New Gmail login screen for Tranquility e-mail users

This change will not affect your email address, inbox, contacts, or any other aspect of your spam-filtered Tranquility email account.  The only change will be to the way in which you sign in.

Previously, you simply had to enter your username and password to sign in.  In the future, you will need to enter your full tnetmail.net address.  In general, this will be your username followed by @tnetmail.net.  For example:

If you’ve previously logged in with:

Username: johnsmith
Password: hunter2

You must now log in with:

Username: johnsmith@tnetmail.net
Password: hunter2

Note that your password will not change.  In the event this username does not work, your account may have a unique configuration – don’t hesitate to give us a call at 573-443-3983 and one of our technical support staff will be able to assist you.

ADSL vs. Cable

ADSL and cable Internet are two types of broadband connections that are typically what many smaller to medium-sized business consider when choosing an ISP. When deciding which might suit your business needs, you’ll want to consider availability, speed, and reliability.

For more tips on finding a suitable Internet connection for your business, check out our post about things to consider when choosing an ISP.

ADSL
CABLE

Availability

ADSL connections are available in mainly urban areas—wherever you can get a phone line, you can typically get ADSL. You need to be within 22,000 feet from the phone company’s central office (CO) in order to receive this type of service.1
Availability for cable Internet is pretty straight forward: if you’re in a rural area, you likely won’t be able to get cable Internet, but in most cases where cable television is available, so is cable Internet.

Speed

ADSL’s downloading speeds range from 5 Mbps up to 50 Mbps in some areas, with upload speeds up to 1.0 Mbps. Latency is a bit better with ADSL than it is with cable, depending on the location of your business.1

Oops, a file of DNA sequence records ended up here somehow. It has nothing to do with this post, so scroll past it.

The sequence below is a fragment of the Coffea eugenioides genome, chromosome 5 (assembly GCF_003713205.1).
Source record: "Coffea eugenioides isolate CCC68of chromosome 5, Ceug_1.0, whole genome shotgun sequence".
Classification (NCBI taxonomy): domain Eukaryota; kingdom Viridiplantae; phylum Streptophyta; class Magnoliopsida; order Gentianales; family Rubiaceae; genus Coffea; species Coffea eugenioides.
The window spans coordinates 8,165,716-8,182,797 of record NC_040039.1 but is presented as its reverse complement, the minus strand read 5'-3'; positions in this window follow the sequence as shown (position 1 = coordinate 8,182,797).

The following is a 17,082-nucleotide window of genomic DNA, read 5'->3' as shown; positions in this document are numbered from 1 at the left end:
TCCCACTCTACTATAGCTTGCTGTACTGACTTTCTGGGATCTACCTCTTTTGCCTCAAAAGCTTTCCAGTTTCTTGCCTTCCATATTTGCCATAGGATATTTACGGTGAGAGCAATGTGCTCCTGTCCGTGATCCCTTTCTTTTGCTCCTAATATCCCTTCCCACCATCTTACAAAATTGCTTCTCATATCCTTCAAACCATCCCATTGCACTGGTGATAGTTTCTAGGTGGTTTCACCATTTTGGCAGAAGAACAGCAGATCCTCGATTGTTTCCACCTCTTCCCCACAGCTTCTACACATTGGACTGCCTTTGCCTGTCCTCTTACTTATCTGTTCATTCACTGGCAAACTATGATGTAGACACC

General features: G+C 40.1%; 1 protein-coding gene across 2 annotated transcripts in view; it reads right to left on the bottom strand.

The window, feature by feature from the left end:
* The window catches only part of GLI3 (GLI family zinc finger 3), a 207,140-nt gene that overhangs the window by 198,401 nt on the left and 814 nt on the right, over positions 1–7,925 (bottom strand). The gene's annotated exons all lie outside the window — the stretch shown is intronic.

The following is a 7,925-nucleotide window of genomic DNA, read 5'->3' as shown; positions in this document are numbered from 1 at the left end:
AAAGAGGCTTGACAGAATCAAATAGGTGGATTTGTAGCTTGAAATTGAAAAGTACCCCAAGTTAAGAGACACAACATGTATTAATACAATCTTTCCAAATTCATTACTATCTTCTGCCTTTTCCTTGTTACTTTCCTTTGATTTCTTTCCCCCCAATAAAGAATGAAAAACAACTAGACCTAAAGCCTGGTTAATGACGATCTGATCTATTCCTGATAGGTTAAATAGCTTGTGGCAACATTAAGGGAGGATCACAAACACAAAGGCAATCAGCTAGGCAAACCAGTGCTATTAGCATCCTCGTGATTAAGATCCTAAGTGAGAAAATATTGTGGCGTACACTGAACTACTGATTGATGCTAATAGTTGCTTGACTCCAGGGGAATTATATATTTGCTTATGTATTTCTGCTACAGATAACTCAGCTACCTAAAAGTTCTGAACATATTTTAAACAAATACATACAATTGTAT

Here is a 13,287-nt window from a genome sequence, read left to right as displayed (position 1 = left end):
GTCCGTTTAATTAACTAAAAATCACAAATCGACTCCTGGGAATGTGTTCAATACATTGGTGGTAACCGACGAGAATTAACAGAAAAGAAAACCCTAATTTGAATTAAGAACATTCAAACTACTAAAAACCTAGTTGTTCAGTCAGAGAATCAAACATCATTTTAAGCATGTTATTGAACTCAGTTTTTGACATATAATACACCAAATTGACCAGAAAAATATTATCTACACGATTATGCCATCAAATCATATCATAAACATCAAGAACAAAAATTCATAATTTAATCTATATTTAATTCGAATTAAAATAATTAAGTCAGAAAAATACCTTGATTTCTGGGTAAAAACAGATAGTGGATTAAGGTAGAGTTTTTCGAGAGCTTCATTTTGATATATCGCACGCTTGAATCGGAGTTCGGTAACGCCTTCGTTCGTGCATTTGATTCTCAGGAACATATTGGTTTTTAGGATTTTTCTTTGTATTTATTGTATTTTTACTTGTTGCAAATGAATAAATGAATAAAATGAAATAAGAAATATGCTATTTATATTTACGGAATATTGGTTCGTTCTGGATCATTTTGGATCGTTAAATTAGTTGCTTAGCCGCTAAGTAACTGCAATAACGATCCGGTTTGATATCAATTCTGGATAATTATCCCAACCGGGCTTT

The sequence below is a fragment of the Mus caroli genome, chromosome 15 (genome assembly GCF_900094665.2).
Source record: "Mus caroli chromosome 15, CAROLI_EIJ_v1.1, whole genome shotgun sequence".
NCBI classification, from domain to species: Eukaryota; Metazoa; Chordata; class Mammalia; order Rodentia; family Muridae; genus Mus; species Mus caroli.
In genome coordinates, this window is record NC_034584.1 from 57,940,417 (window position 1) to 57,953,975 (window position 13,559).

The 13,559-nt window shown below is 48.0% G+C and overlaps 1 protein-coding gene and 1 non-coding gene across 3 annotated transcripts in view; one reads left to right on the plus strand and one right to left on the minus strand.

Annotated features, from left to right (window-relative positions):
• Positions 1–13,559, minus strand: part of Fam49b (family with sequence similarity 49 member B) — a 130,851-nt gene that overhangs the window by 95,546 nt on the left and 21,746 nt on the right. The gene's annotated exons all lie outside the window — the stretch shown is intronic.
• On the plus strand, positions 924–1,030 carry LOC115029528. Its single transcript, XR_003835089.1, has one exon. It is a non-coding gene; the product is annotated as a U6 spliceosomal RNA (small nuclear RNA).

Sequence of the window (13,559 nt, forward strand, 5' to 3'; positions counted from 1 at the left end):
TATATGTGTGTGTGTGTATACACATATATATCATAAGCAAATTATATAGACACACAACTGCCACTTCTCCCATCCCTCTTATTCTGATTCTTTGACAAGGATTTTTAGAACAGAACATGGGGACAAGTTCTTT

Cable can provide businesses with speeds all the way from 10 Mbps to 100 Mbps down and and 1 to 5 Mbps up. Bandwidth is shared with other users in the area, so speeds can slow down during high-traffic, or peak times.1 

Reliability

An ADSL connection is what’s considered an “always-on” connection, meaning your device is always connected to the Internet as long as it’s on and the phone lines remain active and undamaged.1

It’s important to keep in mind that if your telephone line is accidentally cut by a service worker or is taken out of service due to extreme weather conditions, your Internet will go down. If your business demands internet that’s highly available you may consider an additional connection for your business for it would be ideal to have a backup option for Internet access. 2  Typical repair times are 24-48 hours depending upon the outage.

Cable Internet, like ADSL, provides an “always-on” connection: as long as your device is on and cable lines are active and in working order, you’re connected to the Internet.1

Having a backup service for Internet access would be a good idea for a cable connection as well as for ADSL. This is because cable lines, like telephone lines, can go down. Once that happens, your Internet connection will go down as well.1  Again, typical repair times are 24-48 hours depending upon the outage.

Cost

Monthly prices for ADSL services can range anywhere from $20 to $90, depending speed and length of contract. Since phone service is typically a requirement, you may endure additional charges for the phone line to be in working order.3 Be sure to ask if Stand Alone ADSL is available. Setup and installation fees may apply as well.
Cable connections are often bundled with phone and cable TV services, which allows you a good price for your cable Internet; the stand-alone option will cost more, most likely. Installation fees may also apply with this service, but overall, monthly fees can be anywhere between $60 and $300 per month.3